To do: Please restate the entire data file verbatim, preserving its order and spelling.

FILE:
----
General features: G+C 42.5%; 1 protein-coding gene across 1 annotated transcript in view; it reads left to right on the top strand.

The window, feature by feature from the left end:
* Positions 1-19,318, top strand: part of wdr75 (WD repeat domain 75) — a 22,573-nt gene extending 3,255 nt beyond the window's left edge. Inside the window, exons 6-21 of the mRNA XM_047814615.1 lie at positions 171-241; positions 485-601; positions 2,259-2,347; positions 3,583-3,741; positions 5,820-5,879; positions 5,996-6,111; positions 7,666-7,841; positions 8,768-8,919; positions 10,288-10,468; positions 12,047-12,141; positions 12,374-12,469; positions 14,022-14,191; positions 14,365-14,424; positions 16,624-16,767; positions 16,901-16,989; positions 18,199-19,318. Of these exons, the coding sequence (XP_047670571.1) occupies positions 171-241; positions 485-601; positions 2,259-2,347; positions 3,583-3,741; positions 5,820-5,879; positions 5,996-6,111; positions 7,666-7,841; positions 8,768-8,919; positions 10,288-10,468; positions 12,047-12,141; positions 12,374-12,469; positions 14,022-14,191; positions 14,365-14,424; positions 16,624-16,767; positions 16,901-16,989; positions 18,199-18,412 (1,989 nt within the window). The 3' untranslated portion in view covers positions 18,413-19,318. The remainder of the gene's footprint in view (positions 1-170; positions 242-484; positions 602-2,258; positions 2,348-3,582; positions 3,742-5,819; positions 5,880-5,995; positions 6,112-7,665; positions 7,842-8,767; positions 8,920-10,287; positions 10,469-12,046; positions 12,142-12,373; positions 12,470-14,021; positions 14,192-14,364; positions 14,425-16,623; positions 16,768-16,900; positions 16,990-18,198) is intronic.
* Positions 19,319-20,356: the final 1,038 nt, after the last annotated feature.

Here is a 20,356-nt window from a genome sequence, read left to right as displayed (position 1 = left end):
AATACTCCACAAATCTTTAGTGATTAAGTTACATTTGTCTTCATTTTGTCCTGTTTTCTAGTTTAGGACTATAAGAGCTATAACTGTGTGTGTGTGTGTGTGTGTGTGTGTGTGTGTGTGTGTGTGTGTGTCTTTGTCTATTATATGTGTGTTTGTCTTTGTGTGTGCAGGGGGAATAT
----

General features: G+C 42.5%; 1 protein-coding gene across 1 annotated transcript in view; it reads left to right on the top strand.

The window, feature by feature from the left end:
* Positions 1-19,318, top strand: part of wdr75 (WD repeat domain 75) — a 22,573-nt gene extending 3,255 nt beyond the window's left edge. Inside the window, exons 6-21 of the mRNA XM_047814615.1 lie at positions 171-241; positions 485-601; positions 2,259-2,347; positions 3,583-3,741; positions 5,820-5,879; positions 5,996-6,111; positions 7,666-7,841; positions 8,768-8,919; positions 10,288-10,468; positions 12,047-12,141; positions 12,374-12,469; positions 14,022-14,191; positions 14,365-14,424; positions 16,624-16,767; positions 16,901-16,989; positions 18,199-19,318. Of these exons, the coding sequence (XP_047670571.1) occupies positions 171-241; positions 485-601; positions 2,259-2,347; positions 3,583-3,741; positions 5,820-5,879; positions 5,996-6,111; positions 7,666-7,841; positions 8,768-8,919; positions 10,288-10,468; positions 12,047-12,141; positions 12,374-12,469; positions 14,022-14,191; positions 14,365-14,424; positions 16,624-16,767; positions 16,901-16,989; positions 18,199-18,412 (1,989 nt within the window). The 3' untranslated portion in view covers positions 18,413-19,318. The remainder of the gene's footprint in view (positions 1-170; positions 242-484; positions 602-2,258; positions 2,348-3,582; positions 3,742-5,819; positions 5,880-5,995; positions 6,112-7,665; positions 7,842-8,767; positions 8,920-10,287; positions 10,469-12,046; positions 12,142-12,373; positions 12,470-14,021; positions 14,192-14,364; positions 14,425-16,623; positions 16,768-16,900; positions 16,990-18,198) is intronic.
* Positions 19,319-20,356: the final 1,038 nt, after the last annotated feature.

Here is a 20,356-nt window from a genome sequence, read left to right as displayed (position 1 = left end):
AATACTCCACAAATCTTTAGTGATTAAGTTACATTTGTCTTCATTTTGTCCTGTTTTCTAGTTTAGGACTATAAGAGCTATAACTGTGTGTGTGTGTGTGTGTGTGTGTGTGTGTGTGTGTGTGTGTGTGTCTTTGTCTATTATATGTGTGTTTGTCTTTGTGTGTGCAGGGGGAATAT